Transcript of "Multiple endocrine neoplasia syndromes 1"
MULTIPLE ENDOCRINENEOPLASIA SYNDROMESPrepared by:Sajad Abd Al-Rudha Ali
What is meant by NEOPLASIA???The term Neoplasia refers to a new,excessive growth of cells that is not underphysiologic control, like tumors or masslesions. It’s Unlike cancer that implies onlymalignancy tumors, Neoplasms can beclassified as either benign or malignant.
Multiple endocrine neoplasia syndromesare autosomal dominant mutations in thegenes that regulate the growth of the cells,in which the endocrine glands develop noncancerous (benign) or cancerous(malignant) tumors or grow excessivelywithout forming tumors in at least twoendocrine glands. Almost all of the casesare inherited and they affect an estimated 1in 30,000 people and it affects men andwomen equally.
According to the difference in the characteristic signs,symptoms and risk of specific tumors; this syndrome isoccurred in two patterns:-Type 1 Disease (Werner’s syndrome) : People with this type ofdisease have a tumor or excessive growth or activity in morethan one of the following glands: Parathyroid gland Pituitary gland Pancreas gland Thyroid gland (less often affected) Adrenal gland (less often affected).
Type 2 Disease (Sipple’s syndrome) : This is subdivided into:Type 2A Disease: People with this type of disease have atumor or excessive growth or activity of two or three of thefollowing glands: Parathyroid Thyroid Adrenal gland.Type 2B Disease: It’s developed at an early age in infantsas young as 3 months, this type is characterized by: Medullary Thyroid Carcinoma MTC Pheochromocytomas Growths around nerves (neuromas) Marfan’s syndrome.
PathophysiologyMutations in the MENIN and RET genes cause multipleendocrine neoplasia. Mutations in the MENIN gene (a gene that’s located onchromosome 11)cause multiple endocrine neoplasia type1.This gene provides instructions for producing a protein calledMENIN . Menin acts as a tumor suppressor, which means itnormally keeps cells from growing and dividing too rapidly orin an uncontrolled way. Although the exact function of MENINis unknown, it is likely involved in cell functions such ascopying and repairing DNA and regulating the activity ofother genes. If mutations inactivate both copies of the MENINgene, it is no longer able to control cell growth and division.The loss of functional MENIN allows cells to divide toofrequently, leading to the formation of tumors characteristic ofmultiple endocrine neoplasia type 1.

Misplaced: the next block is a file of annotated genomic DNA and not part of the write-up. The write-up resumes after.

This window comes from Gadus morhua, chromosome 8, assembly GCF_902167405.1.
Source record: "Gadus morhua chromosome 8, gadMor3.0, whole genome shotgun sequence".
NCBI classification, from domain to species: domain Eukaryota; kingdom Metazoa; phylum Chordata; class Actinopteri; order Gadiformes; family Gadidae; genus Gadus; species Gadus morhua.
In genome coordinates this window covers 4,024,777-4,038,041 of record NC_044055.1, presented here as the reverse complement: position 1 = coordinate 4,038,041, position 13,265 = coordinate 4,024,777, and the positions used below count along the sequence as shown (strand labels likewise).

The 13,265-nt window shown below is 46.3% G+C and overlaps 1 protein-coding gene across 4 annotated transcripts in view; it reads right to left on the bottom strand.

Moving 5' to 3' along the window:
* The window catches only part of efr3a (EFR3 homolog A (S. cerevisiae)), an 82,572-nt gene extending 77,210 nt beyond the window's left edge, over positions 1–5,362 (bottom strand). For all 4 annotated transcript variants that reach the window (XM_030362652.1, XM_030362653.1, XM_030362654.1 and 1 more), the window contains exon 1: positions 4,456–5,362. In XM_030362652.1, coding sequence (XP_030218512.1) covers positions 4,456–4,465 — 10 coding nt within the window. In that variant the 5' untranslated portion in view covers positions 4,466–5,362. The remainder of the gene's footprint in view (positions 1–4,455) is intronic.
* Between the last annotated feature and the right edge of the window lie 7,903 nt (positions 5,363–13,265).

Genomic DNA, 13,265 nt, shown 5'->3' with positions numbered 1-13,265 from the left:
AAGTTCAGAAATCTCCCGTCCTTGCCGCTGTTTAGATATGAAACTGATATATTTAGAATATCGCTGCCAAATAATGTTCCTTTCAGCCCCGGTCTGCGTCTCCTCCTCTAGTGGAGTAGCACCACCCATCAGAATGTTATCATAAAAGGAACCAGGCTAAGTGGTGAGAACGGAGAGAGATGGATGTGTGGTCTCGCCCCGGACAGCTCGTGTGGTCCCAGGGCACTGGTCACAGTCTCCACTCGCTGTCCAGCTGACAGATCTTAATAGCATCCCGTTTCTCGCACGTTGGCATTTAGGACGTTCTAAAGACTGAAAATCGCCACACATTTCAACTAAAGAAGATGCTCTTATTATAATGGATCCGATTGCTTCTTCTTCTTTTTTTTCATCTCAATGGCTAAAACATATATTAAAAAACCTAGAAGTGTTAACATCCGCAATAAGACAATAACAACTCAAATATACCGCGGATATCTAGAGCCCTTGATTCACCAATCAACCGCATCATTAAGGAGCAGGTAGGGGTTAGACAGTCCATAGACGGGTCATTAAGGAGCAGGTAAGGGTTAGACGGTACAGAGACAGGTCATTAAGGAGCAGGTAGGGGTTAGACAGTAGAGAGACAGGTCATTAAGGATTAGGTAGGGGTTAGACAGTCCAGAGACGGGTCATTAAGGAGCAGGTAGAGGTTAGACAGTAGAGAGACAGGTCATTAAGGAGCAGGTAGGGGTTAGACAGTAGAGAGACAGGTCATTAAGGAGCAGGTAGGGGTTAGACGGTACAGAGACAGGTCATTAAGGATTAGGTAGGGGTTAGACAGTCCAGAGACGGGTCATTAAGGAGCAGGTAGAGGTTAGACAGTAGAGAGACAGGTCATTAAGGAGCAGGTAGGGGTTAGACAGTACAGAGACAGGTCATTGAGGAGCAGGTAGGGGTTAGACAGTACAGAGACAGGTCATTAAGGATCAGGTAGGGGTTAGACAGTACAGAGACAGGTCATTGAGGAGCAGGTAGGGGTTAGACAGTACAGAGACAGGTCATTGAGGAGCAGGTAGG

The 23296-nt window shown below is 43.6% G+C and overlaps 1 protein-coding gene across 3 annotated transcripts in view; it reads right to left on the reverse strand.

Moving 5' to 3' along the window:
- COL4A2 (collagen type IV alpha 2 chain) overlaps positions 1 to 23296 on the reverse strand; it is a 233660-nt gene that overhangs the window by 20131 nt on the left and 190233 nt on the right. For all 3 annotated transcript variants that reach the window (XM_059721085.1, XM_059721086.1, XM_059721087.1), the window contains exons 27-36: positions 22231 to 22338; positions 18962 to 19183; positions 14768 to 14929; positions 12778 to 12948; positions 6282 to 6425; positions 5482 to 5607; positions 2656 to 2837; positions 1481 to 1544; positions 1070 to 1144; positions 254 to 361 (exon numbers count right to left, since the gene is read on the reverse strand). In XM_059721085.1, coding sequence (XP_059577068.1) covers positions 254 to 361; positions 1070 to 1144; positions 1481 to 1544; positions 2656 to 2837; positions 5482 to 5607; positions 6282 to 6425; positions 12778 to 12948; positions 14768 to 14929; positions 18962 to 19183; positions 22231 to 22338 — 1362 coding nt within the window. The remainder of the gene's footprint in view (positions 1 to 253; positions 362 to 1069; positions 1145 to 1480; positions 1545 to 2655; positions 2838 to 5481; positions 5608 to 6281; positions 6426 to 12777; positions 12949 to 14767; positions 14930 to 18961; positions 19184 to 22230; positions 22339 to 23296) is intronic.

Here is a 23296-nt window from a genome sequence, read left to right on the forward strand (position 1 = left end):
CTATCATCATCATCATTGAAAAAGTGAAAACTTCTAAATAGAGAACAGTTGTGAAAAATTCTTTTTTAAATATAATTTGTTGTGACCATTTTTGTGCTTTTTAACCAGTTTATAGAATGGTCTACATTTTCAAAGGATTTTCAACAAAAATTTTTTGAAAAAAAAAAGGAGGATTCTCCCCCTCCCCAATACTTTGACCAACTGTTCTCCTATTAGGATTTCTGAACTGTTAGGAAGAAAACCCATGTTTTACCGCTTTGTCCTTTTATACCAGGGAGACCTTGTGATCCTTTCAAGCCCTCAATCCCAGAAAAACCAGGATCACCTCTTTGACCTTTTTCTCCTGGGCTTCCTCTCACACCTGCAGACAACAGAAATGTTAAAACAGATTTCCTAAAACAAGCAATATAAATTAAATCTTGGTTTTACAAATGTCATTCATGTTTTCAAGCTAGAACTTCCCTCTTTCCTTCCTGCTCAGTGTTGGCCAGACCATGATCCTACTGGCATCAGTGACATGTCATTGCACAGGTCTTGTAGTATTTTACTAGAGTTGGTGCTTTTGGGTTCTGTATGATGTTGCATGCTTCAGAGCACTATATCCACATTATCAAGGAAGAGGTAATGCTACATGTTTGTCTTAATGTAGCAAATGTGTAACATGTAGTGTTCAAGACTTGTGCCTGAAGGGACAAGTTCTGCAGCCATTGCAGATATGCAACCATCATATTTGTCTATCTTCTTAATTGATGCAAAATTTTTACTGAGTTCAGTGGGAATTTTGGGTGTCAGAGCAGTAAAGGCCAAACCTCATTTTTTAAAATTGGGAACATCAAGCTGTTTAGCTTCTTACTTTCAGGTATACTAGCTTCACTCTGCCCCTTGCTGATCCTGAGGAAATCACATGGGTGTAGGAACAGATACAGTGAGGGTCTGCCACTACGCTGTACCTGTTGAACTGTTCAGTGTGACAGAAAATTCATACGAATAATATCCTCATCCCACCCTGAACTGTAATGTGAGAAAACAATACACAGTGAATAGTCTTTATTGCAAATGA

Multiple endocrine neoplasia type 2 results from mutationsin the RET gene( a gene that’s located on chromosome 10).This gene provides instructions for producing a protein that isinvolved in signaling within cells. The RET protein triggerschemical reactions that instruct cells to respond to theirenvironment, for example by dividing or maturing. Mutationsin the RET gene over activate the proteins signaling function,which can trigger cell growth and division in the absence ofsignals from outside the cell. This unchecked cell division canlead to the formation of tumors in endocrine glands and othertissues.
If you inherit one defective copy of a MENIN gene fromeither parent, theres a high probability of having a secondmutation in at least one dividing cell. Then, that cell nolonger possesses even one normal copy of the gene. Whenboth copies are defective, tumors develop. Both types of MEN2 are caused by mutations in the RETgene. A mutation in only one copy of the RET gene isenough to cause the disease.